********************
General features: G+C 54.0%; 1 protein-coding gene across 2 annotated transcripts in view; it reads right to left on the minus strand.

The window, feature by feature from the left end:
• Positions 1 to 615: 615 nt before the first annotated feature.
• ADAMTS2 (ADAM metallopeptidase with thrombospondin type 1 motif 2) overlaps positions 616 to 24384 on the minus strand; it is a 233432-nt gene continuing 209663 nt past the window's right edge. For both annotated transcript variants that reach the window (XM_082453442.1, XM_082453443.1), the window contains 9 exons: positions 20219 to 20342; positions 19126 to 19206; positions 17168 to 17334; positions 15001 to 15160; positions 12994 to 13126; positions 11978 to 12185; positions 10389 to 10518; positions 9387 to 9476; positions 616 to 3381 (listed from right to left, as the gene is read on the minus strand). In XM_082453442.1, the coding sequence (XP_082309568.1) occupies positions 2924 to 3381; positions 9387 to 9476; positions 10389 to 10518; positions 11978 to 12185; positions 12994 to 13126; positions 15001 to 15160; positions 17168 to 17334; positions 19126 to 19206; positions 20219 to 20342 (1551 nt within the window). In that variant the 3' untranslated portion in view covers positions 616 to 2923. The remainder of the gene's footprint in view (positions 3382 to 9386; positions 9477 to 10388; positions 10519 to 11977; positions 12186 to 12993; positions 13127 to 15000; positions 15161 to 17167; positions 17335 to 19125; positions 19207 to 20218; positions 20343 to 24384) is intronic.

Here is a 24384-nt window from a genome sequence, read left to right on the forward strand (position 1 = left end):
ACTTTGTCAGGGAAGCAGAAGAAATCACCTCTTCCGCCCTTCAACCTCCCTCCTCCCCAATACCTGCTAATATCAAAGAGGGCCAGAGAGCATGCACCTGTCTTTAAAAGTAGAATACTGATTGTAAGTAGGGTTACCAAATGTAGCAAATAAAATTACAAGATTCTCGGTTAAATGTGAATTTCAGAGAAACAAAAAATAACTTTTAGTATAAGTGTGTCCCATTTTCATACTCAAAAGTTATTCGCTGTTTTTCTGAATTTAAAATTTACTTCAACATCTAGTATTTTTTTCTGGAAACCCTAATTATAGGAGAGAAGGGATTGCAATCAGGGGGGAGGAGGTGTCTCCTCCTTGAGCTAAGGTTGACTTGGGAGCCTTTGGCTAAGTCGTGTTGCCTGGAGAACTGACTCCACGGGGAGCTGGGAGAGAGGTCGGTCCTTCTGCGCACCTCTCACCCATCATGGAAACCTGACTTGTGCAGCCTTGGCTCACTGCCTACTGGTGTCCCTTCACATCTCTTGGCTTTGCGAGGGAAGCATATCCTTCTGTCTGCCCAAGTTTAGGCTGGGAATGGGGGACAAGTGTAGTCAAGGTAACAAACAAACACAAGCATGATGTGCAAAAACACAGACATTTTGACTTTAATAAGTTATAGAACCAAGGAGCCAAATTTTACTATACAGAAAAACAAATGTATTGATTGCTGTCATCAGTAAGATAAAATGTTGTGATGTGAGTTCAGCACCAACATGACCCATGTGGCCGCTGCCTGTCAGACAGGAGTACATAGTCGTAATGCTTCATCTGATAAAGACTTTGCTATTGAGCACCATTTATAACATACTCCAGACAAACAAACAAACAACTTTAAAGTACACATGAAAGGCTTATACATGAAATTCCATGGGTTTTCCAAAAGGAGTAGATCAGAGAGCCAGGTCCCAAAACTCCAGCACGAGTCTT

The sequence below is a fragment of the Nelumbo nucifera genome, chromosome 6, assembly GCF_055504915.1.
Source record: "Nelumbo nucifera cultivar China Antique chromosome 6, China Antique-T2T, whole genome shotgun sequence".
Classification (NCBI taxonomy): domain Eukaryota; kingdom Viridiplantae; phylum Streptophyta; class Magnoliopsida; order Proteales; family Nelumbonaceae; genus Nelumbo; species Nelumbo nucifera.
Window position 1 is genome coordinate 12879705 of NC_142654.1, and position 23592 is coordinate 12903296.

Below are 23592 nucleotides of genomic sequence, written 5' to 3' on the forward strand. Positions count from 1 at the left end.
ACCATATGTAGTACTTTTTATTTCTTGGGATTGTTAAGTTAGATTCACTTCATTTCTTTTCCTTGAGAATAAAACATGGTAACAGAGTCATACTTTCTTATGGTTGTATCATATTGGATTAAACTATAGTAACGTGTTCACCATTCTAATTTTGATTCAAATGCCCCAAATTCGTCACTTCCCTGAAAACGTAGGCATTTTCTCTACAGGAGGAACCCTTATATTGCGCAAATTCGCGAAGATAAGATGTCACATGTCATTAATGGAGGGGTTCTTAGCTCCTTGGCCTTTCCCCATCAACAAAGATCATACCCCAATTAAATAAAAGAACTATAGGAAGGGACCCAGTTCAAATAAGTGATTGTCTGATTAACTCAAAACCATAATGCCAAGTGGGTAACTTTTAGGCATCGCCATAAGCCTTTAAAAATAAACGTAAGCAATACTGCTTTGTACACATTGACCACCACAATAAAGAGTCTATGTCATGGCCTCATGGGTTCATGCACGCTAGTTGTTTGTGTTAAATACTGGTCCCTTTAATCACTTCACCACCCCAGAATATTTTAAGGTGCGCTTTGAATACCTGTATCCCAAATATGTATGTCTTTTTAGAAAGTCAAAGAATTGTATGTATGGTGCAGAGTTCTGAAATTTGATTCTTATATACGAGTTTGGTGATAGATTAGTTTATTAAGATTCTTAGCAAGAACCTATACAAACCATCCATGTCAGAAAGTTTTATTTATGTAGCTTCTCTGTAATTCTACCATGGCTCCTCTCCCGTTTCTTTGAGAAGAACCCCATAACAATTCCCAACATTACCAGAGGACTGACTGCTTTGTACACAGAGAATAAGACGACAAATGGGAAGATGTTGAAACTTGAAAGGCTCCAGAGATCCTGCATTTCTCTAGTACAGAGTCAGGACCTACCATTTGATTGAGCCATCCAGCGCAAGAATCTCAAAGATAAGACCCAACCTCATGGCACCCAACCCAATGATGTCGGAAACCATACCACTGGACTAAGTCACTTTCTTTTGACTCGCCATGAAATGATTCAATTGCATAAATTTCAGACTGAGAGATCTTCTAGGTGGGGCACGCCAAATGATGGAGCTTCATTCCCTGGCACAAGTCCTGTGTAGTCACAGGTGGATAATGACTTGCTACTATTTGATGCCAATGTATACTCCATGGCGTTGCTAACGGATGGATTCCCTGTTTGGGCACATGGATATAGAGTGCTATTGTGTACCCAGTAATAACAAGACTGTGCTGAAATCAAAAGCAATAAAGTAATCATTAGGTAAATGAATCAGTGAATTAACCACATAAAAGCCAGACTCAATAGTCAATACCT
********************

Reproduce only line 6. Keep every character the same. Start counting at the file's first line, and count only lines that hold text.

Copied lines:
ACTTTGTCAGGGAAGCAGAAGAAATCACCTCTTCCGCCCTTCAACCTCCCTCCTCCCCAATACCTGCTAATATCAAAGAGGGCCAGAGAGCATGCACCTGTCTTTAAAAGTAGAATACTGATTGTAAGTAGGGTTACCAAATGTAGCAAATAAAATTACAAGATTCTCGGTTAAATGTGAATTTCAGAGAAACAAAAAATAACTTTTAGTATAAGTGTGTCCCATTTTCATACTCAAAAGTTATTCGCTGTTTTTCTGAATTTAAAATTTACTTCAACATCTAGTATTTTTTTCTGGAAACCCTAATTATAGGAGAGAAGGGATTGCAATCAGGGGGGAGGAGGTGTCTCCTCCTTGAGCTAAGGTTGACTTGGGAGCCTTTGGCTAAGTCGTGTTGCCTGGAGAACTGACTCCACGGGGAGCTGGGAGAGAGGTCGGTCCTTCTGCGCACCTCTCACCCATCATGGAAACCTGACTTGTGCAGCCTTGGCTCACTGCCTACTGGTGTCCCTTCACATCTCTTGGCTTTGCGAGGGAAGCATATCCTTCTGTCTGCCCAAGTTTAGGCTGGGAATGGGGGACAAGTGTAGTCAAGGTAACAAACAAACACAAGCATGATGTGCAAAAACACAGACATTTTGACTTTAATAAGTTATAGAACCAAGGAGCCAAATTTTACTATACAGAAAAACAAATGTATTGATTGCTGTCATCAGTAAGATAAAATGTTGTGATGTGAGTTCAGCACCAACATGACCCATGTGGCCGCTGCCTGTCAGACAGGAGTACATAGTCGTAATGCTTCATCTGATAAAGACTTTGCTATTGAGCACCATTTATAACATACTCCAGACAAACAAACAAACAACTTTAAAGTACACATGAAAGGCTTATACATGAAATTCCATGGGTTTTCCAAAAGGAGTAGATCAGAGAGCCAGGTCCCAAAACTCCAGCACGAGTCTT